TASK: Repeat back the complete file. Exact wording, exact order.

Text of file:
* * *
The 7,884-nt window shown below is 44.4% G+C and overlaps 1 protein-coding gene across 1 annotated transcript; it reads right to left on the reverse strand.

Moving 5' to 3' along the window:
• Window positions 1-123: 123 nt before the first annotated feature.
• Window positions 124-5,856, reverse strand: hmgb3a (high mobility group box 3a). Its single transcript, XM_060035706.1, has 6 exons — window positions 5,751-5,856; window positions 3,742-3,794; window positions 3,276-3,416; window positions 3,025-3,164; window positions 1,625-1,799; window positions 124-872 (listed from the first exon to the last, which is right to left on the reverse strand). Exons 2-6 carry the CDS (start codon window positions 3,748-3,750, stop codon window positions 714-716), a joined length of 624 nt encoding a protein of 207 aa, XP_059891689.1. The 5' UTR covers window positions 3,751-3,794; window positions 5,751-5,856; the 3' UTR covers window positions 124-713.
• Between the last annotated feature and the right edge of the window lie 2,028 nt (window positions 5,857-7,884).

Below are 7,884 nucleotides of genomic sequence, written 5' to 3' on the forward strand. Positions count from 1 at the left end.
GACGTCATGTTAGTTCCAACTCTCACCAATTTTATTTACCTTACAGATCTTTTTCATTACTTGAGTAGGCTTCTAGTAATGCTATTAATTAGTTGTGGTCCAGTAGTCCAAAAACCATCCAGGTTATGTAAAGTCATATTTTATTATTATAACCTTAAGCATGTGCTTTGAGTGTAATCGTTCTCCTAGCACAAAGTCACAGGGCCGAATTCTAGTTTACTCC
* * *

The 7,884-nt window shown below is 44.4% G+C and overlaps 1 protein-coding gene across 1 annotated transcript; it reads right to left on the reverse strand.

Moving 5' to 3' along the window:
• Window positions 1-123: 123 nt before the first annotated feature.
• Window positions 124-5,856, reverse strand: hmgb3a (high mobility group box 3a). Its single transcript, XM_060035706.1, has 6 exons — window positions 5,751-5,856; window positions 3,742-3,794; window positions 3,276-3,416; window positions 3,025-3,164; window positions 1,625-1,799; window positions 124-872 (listed from the first exon to the last, which is right to left on the reverse strand). Exons 2-6 carry the CDS (start codon window positions 3,748-3,750, stop codon window positions 714-716), a joined length of 624 nt encoding a protein of 207 aa, XP_059891689.1. The 5' UTR covers window positions 3,751-3,794; window positions 5,751-5,856; the 3' UTR covers window positions 124-713.
• Between the last annotated feature and the right edge of the window lie 2,028 nt (window positions 5,857-7,884).

Below are 7,884 nucleotides of genomic sequence, written 5' to 3' on the forward strand. Positions count from 1 at the left end.
GACGTCATGTTAGTTCCAACTCTCACCAATTTTATTTACCTTACAGATCTTTTTCATTACTTGAGTAGGCTTCTAGTAATGCTATTAATTAGTTGTGGTCCAGTAGTCCAAAAACCATCCAGGTTATGTAAAGTCATATTTTATTATTATAACCTTAAGCATGTGCTTTGAGTGTAATCGTTCTCCTAGCACAAAGTCACAGGGCCGAATTCTAGTTTACTCC